Neal Brunning was one of the first British athletes to be banned for taking drugs, back in 1992, when he was suspended for four years after taking testosterone.
Others have followed, but the burly south Londoner, who fitted a career as a discus thrower around 13-hour days as a chef, remains unusual. When his number came up after a positive test at the National Indoor Championships, he admitted what he had been doing and accepted disciplinary action.
"If you are caught, you put your hand up," he told me a couple of years later. "There is no point in doing anything else. It just makes you look like a fool. That's why everyone speaks to me: because I'm an honest banned athlete."
Brunning's views on honesty may seem a little skewed. But in talking openly about what he did, he presented, one suspects, the archetypal mindset of an athlete choosing to venture into illegal territory.
His decision to start taking the tablets came after an indoor meeting at Crystal Palace when he lost to opponents whom he believed had gained an illegal advantage. "I did it because I felt others in my event were doing it," he recalled. "It is hard to motivate yourself when you are being beaten by someone who you think is on stuff. I thought, 'If they can do it and get away with it, then let's have a go'."
Athletes, and substances, may change over the years. But here is the thought process that lies at the heart of doping abuse.
According to someone who knows, the latest doping scandal involving the so-called designer-steroid, tetrahydrogestrinone (THG), came as no surprise to some of the athletes who took part in this summer's World Championships. "The **** is about to hit the fan," they were told.
Now we are being deluged, and there is the possibility of more to come as the grand jury hearing in San Francisco works its way through the business affairs of the laboratory said to be at the centre of this latest controversy.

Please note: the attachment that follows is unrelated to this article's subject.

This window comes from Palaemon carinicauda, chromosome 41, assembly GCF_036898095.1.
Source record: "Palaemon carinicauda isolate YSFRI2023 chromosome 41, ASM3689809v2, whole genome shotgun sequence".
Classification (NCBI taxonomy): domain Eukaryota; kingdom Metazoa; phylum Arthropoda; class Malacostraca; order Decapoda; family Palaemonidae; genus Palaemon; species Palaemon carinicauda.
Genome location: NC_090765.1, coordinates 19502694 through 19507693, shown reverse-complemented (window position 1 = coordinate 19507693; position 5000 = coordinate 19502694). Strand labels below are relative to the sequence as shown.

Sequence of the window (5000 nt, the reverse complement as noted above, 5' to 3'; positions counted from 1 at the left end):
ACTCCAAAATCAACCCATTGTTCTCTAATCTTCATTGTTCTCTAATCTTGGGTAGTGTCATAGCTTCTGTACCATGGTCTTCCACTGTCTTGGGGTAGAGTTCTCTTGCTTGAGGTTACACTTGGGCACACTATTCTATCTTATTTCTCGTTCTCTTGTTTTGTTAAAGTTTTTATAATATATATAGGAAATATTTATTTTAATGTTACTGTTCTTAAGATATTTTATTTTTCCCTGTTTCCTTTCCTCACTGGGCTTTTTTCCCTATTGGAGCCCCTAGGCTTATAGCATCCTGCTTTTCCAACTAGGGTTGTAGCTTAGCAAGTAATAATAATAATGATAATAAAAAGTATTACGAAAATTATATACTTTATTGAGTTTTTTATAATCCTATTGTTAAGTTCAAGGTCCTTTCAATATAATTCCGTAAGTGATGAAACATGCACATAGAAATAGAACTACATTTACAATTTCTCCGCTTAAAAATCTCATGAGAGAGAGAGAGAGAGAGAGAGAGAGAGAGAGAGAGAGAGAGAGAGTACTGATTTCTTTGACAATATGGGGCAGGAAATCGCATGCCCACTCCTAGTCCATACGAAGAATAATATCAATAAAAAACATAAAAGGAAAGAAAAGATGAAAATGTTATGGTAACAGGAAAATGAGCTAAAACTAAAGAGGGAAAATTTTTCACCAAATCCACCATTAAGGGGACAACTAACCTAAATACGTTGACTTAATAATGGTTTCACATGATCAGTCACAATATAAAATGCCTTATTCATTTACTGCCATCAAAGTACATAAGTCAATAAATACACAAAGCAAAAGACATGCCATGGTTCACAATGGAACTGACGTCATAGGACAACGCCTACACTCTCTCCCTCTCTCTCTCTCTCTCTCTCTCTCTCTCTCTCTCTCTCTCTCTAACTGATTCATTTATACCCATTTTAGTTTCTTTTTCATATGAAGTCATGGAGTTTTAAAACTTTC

The new test that has been devised for THG was a gift delivered by an anonymous United States coach who provided testing authorities with information and a sample. But the effectiveness of the latest anti-doping weapon has been amplified by the number of urine samples which have been frozen and stored worldwide.
As Britain's three-times Olympic rowing champion and International Olympic Committee member Matthew Pinsent has pointed out, this capacity presents a potent deterrent to any competitors contemplating cheating. They may feel confident their sample can withstand today's test, and perhaps tomorrow's. But what about the day after that, and the day after that?
The accompanying problem, however, is the question of how far back it is legitimate to impose retrospective sanctions.
Numerous adjustments could be made to the Olympic roll of honour even now. The emergence of evidence that East Germany had run a mandatory doping regime throughout the 1970s and 1980s to support their track and field athletes led to a strong campaign for their medallists to be stripped of honours.
But how much of the tapestry of sporting history are you prepared to unravel in the interests of justice? And what happens if technology demands that you revisit an event more than once?
The further back you go, as Pinsent observes, the more what you are dealing with starts to resemble a can of worms. He favours a cut-off point of between four and five years, after which results have to stand, even if they may do so with accompanying asterisks and "additional information".
Recently, the Norwegian federation proposed to the International Association of Athletics Federations that 2004 become "Year Zero", in which all the sport's world records would be wiped from the book and the process would start afresh.
The IAAF rejected a suggestion which, surely, would be an insult to all those who have managed to get their name on to that list by fair means. It is as absurd a stance as its polar opposite, by which it is proposed that athletes simply take whatever they want. Finding the correct balance between these extremes is only one of numerous pressing problems for the world's sporting federations.
Upon consideration, Brunning was unusual in more than one respect. Not only did he admit his offence, he seemed unconcerned about its possible consequences. "I just took the tablets," he said. "I thought, 'Sod it. If I get caught, I get caught'."
Luckily for the testers, most athletes don't have the same insouciance. Fear is the way forward, and even now, laboratories across the world need to be extending their storage space. Cheats, or would-be cheats, need to know that if the A or B test doesn't get you, the Y or Z one just might...Reuse content